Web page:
Hoover Penrod offers decades of experience in all aspects of estate planning and administration, and their related issues. If you have assets you want to protect or an estate that needs to be administered, we can assess the situation and propose a solution for your individual needs.
Our Wills and Estate Planning Services
Will and Trust Drafting
The most critical aspects of an estate plan are determining how best to distribute your assets and managing your affairs as efficiently as possible. This is accomplished through a will, sometimes assisted by one or more trusts.
Wills and trusts often serve different purposes, but both can work together to create a comprehensive plan. We draft clear, unambiguous, and legally valid documents to minimize any uncertainty about how property and assets will be administered in the future.
Our experienced attorneys can help you understand your options and guide you in making the best decisions for you and your family.
Sophisticated Estate Planning
Everyone’s circumstances are unique, and this requires custom-tailored solutions to plan your estate effectively. We have the experience and expertise to shape your estate plan based on your specific financial situation and family dynamics to help ensure its long-term success. We are known among our clients and peers for providing excellent customized estate planning on a personal level, including:
- Business succession planning
- Probate and trust administration
- Trust and estate litigation
- Tax law (including estate and gift taxes)
Whether your business interests are complex or straightforward, you can trust us to develop a comprehensive estate plan that addresses your unique family and financial situation.
Frequently Asked Questions About Wills & Estate Planning
What is the difference between a will and a trust?
A will is a legal document that details how you would like your estate handled after you pass. This includes distributing assets, care for minor children, and other issues that will be settled following your death. A trust is a fiduciary agreement where you designate a trustee to oversee your property following your death. You can set up a trust for your children, for a nonprofit organization, or any other party you would like to include as a beneficiary.
What are the main components to include in your will?
Your will should include precisely what you would like done with your assets and debts (estate) upon your passing. If you have minor children or animals in your care, your will may include guardianship wishes as well. Wills can vary from person to person and should consist of everything pertinent to the individual.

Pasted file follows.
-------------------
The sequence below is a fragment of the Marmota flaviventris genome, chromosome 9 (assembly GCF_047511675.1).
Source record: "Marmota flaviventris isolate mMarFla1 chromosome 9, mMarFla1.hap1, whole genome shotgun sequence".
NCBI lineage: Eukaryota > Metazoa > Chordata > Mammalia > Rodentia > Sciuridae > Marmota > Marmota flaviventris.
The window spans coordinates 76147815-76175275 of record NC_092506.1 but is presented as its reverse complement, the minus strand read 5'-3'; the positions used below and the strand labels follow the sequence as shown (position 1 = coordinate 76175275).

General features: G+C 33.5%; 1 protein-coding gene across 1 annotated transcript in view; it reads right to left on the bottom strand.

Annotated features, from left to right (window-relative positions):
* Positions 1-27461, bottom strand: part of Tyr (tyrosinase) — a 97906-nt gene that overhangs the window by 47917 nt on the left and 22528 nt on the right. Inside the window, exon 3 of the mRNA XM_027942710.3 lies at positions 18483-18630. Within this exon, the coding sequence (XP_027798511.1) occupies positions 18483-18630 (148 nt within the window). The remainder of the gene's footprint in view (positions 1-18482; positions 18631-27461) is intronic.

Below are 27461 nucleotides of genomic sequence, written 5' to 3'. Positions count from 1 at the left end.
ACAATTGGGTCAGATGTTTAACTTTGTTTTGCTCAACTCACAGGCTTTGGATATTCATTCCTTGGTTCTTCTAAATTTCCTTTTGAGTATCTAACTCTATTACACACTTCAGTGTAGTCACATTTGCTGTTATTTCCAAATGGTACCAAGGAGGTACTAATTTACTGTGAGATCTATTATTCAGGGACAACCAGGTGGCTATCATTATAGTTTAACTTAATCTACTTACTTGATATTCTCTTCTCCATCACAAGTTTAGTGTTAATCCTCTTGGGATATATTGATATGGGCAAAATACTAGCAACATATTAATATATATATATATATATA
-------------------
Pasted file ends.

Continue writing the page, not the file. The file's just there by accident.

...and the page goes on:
Is there a recommended number of trustees I should name?
Much like wills, each trust is different. The number of trustees in your name will be dependent on several factors that are unique to your situation. Many people name one trustee, but more than one is not uncommon. As with most things about wills and trusts, it can be a good idea to consult with a lawyer when determining who to name as your trustee(s).
What can happen to my assets if I do not write a will?
Dying without a will is called dying “intestate.” When you die intestate in Virginia, your assets will pass to your spouse and/or children. If neither is available, your assets will pass to your closest living relatives. In the rare case that no relative can be located, your estate will escheat and become the property of the Commonwealth of Virginia.
Does a will expire?
No, wills do not expire. They can be adjusted, updated, and revoked, but they never expire.
When should I write a last will and testament?
It’s a good idea to draw up a will as soon as you have assets. This may be early in your adult life or later, but earlier is often best. Marriage, children, and other significant life events often prompt the writing of a will, but you needn’t be married or be a parent to establish what you would like done with your estate when you pass. Your will can be modified at any time and should be updated as your financial and life circumstances change. Choosing a law firm that focuses on wills and trusts can help ensure that both the original document and all updates are kept safe and follow your desires.